A SHORT HISTORY
Johann Christoph Denner, instrument maker of Nürnberg, is usually given credit for the invention of the clarinet between the years 1690-1707. Although his invention consisted of little more than an improvement on the old "chalumeau," he no less deserves the honor for which he is noted. As a successful maker of flutes, oboes and bassoons, he mused over the puzzling fact of why the chalumeau would not "overblow" to the octave as would the flute, oboe and bassoon. He thought if he could extend the compass of the instrument upward he could make a valuable instrument.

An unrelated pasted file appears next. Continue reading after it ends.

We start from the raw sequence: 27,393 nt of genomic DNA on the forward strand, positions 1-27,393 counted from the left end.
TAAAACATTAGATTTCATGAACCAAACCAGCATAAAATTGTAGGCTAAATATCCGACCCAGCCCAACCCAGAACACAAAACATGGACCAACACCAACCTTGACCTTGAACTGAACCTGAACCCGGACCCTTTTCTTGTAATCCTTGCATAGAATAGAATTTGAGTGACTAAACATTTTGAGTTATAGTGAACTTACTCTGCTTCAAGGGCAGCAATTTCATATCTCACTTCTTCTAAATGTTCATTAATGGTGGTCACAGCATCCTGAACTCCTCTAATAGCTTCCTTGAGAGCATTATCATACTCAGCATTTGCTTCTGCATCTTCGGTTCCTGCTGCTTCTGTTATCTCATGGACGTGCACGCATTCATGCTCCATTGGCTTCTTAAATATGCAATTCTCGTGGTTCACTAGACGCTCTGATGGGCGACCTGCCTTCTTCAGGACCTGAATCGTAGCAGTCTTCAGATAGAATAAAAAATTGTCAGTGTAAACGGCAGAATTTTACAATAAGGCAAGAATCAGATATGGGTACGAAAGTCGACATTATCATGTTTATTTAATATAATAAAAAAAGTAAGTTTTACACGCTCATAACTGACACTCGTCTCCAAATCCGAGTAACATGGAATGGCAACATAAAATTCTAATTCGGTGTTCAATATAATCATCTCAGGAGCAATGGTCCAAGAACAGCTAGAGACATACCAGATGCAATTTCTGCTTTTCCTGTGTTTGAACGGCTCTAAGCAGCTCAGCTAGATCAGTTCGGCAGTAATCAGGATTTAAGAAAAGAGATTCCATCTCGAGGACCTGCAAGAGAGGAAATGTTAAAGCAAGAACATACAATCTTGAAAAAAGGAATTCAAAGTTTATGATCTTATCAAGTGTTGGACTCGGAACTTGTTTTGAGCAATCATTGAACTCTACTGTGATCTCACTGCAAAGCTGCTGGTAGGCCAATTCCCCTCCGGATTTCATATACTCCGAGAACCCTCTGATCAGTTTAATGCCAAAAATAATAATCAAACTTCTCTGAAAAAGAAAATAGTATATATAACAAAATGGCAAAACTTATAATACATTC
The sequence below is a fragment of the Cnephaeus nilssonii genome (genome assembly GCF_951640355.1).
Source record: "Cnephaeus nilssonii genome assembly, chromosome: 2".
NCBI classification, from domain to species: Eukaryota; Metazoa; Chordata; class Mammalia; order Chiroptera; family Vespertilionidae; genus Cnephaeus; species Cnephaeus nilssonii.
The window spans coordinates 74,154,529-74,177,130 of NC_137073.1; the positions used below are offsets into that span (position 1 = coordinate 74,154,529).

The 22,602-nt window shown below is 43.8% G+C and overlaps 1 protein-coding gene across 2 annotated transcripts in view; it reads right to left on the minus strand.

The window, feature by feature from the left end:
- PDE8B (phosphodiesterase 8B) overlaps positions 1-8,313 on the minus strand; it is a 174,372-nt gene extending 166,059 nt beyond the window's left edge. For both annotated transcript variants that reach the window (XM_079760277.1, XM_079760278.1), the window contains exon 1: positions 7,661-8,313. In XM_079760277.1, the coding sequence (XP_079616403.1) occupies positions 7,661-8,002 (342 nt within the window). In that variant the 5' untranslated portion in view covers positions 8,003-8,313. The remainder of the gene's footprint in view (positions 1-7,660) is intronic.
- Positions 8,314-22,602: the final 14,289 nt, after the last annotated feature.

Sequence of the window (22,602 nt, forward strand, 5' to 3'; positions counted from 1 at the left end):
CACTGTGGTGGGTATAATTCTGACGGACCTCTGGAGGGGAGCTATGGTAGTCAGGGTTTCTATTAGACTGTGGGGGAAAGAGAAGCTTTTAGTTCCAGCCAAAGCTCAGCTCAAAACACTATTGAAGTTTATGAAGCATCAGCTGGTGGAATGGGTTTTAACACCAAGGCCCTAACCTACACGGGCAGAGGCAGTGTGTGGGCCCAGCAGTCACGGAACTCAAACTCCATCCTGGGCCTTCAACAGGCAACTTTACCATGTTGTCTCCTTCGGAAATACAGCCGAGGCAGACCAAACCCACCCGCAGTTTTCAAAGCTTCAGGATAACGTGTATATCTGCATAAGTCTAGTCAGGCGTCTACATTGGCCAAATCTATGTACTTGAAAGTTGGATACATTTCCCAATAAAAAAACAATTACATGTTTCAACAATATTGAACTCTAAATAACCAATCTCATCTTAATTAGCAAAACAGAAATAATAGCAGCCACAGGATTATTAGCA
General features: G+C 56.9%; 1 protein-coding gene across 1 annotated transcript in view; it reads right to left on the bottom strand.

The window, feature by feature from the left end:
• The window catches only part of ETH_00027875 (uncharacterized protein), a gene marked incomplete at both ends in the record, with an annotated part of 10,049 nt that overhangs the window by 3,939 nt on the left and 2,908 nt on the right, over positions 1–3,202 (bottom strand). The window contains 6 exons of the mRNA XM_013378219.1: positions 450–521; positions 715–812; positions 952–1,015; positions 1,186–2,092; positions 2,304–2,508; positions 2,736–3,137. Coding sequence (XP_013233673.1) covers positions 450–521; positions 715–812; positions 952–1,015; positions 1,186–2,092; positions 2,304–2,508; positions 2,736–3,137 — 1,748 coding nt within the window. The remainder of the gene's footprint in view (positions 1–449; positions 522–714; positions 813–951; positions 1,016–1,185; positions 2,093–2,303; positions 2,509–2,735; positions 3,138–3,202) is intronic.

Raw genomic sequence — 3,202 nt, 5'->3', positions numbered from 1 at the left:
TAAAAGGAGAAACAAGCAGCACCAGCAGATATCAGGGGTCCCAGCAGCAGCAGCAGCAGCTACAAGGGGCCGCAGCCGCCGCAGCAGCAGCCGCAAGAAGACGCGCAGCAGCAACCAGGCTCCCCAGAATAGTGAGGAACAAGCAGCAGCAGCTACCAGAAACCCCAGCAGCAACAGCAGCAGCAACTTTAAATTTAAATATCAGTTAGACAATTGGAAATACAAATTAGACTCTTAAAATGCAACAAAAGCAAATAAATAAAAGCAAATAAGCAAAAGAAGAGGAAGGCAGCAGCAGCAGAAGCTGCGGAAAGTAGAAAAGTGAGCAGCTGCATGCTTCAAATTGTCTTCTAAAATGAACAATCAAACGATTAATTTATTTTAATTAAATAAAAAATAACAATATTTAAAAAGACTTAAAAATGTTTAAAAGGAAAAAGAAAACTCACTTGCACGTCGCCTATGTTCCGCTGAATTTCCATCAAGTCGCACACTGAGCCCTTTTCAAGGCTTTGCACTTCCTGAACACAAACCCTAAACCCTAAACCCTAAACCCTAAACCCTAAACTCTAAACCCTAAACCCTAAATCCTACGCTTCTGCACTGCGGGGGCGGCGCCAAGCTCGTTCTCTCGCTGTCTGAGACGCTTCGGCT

He soon determined that this instrument did not over-blow to the octave but to the twelfth i.e. when all the finger holes were closed and the lowest note (fundamental) was sounded, the next note to be produced - by increasing the blowing pressure - was the note a twelfth above, and not an octave. Example: low G overblown would be a D, twelve notes above the G. He also discovered that this note was produced much easier if he bored a little hole higher up on the instrument near the mouthpiece. This became the "speaker or register key," and in fact, did make over-blowing to the next register much easier.